From Peter Kinoy, Yates and Paco de Onis, the team behind The Reckoning: The Battle for the International Criminal Court, which aired on POV in 2009, Granito premiered at the 2011 Sundance Film Festival and is a co-production of ITVS, with funding provided by the Corporation for Public Broadcasting and CPB, and is a co-presentation with Latino Public Broadcasting. "POV would always be my first choice for a television broadcast because it's free in every single household in the US, and then you can see the film for months on your computer," says Yates. "Our company specializes in films about human rights and the quest for justice, so we're telling the story of what happened while revealing the collective memory of an event through the voices of the people who have been affected."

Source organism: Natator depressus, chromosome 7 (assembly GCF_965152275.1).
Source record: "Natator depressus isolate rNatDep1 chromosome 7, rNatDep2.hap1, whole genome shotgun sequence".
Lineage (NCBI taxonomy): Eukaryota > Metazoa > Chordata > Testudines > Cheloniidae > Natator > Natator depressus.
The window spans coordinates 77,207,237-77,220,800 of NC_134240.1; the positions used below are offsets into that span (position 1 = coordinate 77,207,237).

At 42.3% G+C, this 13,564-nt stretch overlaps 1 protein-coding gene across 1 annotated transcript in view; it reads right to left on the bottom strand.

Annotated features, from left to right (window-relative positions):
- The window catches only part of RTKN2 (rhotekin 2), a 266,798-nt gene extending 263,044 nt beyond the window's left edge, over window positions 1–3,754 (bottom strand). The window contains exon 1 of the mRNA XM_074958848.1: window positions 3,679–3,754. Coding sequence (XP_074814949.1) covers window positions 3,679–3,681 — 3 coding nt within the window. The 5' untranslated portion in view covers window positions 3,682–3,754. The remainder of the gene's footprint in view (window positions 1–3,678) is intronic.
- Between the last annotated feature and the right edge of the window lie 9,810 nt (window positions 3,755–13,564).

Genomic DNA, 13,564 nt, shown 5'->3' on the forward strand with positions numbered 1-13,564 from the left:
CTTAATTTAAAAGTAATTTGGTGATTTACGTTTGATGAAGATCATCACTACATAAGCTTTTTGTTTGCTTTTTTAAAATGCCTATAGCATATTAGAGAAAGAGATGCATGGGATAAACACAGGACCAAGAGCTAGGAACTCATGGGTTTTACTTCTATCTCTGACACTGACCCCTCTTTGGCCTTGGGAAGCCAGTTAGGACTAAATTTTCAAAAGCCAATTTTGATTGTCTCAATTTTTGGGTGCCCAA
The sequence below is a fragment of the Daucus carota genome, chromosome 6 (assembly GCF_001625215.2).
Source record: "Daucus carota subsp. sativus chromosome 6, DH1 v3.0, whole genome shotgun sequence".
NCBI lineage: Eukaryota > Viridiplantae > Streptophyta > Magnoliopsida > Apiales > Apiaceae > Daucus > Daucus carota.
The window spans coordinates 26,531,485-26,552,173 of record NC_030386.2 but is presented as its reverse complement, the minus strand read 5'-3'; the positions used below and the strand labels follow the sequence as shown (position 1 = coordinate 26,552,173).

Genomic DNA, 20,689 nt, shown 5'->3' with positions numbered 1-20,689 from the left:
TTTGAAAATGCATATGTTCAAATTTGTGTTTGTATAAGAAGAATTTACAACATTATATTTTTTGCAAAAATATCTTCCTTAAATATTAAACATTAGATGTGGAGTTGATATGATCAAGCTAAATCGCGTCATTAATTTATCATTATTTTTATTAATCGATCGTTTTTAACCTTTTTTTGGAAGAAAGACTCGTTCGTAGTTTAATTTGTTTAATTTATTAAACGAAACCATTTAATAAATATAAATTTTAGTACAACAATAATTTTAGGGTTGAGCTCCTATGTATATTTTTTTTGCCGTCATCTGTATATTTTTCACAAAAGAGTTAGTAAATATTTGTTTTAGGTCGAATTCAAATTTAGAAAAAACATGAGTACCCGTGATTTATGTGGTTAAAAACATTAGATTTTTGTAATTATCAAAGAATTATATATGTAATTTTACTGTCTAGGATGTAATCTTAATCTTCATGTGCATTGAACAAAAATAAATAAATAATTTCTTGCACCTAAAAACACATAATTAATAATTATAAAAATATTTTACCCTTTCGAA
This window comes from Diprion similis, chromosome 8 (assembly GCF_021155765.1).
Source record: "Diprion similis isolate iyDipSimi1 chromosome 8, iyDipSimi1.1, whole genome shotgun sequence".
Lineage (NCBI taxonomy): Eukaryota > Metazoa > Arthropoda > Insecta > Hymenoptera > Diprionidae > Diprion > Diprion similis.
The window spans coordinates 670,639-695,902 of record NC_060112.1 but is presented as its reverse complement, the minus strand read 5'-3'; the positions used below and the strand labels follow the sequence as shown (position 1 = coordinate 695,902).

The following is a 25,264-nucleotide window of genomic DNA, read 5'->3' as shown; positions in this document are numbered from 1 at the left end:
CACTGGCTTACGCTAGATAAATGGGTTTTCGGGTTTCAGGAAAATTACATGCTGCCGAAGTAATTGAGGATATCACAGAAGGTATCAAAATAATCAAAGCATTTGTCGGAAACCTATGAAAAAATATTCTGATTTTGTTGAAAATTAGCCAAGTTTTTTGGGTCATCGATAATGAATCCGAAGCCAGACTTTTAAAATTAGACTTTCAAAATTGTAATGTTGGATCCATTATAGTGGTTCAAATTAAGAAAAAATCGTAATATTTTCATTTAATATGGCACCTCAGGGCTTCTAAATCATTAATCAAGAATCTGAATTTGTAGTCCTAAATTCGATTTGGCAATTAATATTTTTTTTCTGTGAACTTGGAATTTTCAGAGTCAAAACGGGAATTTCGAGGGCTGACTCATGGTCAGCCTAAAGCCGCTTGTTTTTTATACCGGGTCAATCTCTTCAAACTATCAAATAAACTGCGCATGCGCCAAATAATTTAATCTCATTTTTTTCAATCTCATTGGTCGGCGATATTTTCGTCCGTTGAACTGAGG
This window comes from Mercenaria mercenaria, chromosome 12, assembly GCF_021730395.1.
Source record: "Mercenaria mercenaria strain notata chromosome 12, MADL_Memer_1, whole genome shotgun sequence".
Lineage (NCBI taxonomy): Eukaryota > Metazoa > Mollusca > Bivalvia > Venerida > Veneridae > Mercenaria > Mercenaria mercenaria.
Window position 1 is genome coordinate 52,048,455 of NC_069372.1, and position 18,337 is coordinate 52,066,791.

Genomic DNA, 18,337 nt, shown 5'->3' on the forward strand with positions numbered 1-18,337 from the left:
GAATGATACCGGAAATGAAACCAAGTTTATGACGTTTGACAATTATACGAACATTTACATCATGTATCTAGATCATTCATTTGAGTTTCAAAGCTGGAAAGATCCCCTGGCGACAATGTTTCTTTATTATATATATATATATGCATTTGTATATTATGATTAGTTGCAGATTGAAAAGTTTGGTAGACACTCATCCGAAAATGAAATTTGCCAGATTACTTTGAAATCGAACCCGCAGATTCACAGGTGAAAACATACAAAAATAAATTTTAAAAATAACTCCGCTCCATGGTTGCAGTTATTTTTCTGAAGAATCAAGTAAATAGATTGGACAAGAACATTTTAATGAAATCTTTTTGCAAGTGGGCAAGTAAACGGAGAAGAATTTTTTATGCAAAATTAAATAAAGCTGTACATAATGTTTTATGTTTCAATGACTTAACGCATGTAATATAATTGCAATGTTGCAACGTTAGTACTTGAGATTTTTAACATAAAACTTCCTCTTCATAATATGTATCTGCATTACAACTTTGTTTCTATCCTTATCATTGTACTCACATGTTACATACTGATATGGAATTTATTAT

A savvy marketer, Yates, along with her team at Skylight Pictures, has always been invested in outreach early on in the filmmaking process. "We met our match in POV and they've been a great ally in this effort to showcase the film beyond just the broadcast, because I want more than that and our films deserve more than that," she maintains.